The uprisings in the Arab World show that powerful forces can come out of nowhere and turn traditional assumptions on their heads.
The game-changing events were triggered by a “black swan,” Mohamed Bouazizi, a street vendor who decided he had enough. When Bouazizi set himself on fire, he sparked a movement for political and economic reform that toppled one regime and left Hosni Mubarak teetering on the brink.
National Journal columnist Charlie Cook recently wrote:
The events that have transpired recently in Egypt and other countries in the Middle East should remind all of us about the danger of pretending that we know how the 2012 presidential election will unfold. We can study polls, historical election data, the Electoral College map, the growth in the gross domestic product, the stubborn unemployment rate, and changes in real disposable income all we want, but we have to recognize that unexpected events will happen.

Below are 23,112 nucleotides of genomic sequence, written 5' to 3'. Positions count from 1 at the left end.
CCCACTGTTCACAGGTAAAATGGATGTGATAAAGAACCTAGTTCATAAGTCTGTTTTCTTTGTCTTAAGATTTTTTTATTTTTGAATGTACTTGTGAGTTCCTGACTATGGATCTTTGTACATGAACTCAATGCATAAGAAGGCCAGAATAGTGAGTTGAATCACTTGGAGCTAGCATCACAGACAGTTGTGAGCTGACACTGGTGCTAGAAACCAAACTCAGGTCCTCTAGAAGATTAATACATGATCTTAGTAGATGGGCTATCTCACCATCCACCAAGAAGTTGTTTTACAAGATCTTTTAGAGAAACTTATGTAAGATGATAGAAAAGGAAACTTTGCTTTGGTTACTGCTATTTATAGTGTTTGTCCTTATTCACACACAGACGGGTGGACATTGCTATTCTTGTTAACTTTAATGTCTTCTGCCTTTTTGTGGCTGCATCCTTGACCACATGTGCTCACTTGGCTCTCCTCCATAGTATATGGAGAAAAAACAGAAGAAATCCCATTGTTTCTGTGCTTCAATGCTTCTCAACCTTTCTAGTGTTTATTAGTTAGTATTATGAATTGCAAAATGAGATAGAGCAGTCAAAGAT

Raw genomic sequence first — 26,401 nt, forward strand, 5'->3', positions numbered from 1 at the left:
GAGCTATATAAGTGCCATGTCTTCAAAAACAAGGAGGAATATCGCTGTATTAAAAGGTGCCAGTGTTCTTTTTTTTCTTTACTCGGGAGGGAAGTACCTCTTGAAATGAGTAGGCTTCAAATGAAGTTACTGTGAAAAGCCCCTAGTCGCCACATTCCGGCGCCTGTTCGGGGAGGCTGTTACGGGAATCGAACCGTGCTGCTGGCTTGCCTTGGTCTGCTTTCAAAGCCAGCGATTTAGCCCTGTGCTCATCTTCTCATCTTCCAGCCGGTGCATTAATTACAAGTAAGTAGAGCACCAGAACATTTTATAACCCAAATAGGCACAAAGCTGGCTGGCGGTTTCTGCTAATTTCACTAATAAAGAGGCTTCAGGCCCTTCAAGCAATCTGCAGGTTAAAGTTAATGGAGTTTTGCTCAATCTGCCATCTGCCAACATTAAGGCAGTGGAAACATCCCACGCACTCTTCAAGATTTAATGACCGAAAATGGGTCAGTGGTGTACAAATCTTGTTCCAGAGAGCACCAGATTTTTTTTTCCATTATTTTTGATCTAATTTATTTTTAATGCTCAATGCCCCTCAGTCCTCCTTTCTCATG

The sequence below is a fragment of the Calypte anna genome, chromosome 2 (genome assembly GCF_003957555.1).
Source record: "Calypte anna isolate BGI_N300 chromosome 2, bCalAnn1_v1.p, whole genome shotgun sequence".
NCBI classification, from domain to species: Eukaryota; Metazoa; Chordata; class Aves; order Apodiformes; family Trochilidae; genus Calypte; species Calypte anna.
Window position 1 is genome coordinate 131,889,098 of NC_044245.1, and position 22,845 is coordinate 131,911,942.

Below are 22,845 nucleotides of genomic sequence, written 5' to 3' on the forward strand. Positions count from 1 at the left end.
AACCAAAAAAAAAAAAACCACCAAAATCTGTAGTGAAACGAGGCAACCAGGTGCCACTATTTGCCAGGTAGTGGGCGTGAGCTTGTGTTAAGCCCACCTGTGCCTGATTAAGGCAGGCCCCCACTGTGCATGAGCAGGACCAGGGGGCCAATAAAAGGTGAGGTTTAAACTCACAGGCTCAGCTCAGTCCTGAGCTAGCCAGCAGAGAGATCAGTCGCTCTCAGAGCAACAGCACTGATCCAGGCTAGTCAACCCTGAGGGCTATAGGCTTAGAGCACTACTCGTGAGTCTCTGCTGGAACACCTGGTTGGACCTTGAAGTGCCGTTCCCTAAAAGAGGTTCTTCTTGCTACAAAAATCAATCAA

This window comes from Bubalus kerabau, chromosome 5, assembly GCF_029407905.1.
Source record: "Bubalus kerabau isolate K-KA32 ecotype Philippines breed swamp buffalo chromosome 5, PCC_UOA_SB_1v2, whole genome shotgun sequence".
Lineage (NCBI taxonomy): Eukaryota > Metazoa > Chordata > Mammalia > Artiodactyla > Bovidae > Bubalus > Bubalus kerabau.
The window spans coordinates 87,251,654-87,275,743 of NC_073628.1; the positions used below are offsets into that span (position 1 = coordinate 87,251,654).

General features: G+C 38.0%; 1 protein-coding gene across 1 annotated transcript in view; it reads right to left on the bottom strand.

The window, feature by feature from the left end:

In a 2007 book, Lebanese philosopher and mathematician Nassim Taleb postulated that most great events and discoveries can't be predicted, only explained in retrospect. He called the concept the “black swan” theory since no one would expect to see such a bird. “First, it is an outlier, as it lies outside the realm of regular expectations, because nothing in the past can convincingly point to its possibility. Second, it carries an extreme impact. Third, in spite of its outlier status, human nature makes us concoct explanations for its occurrence after the fact, making it explainable and predictable.”
Too often, people are focused on the “October surprise,” an incredibly cynical view most often found among extreme partisans on both sides who assume that there is absolutely nothing that those in the other party wouldn’t do, no depth they wouldn’t stoop to, if they think it will win the election. This view assumes that strategists can control events and how they are perceived, a very bold assumption, in my view. My advice is to forget the October surprise and fear the black swan.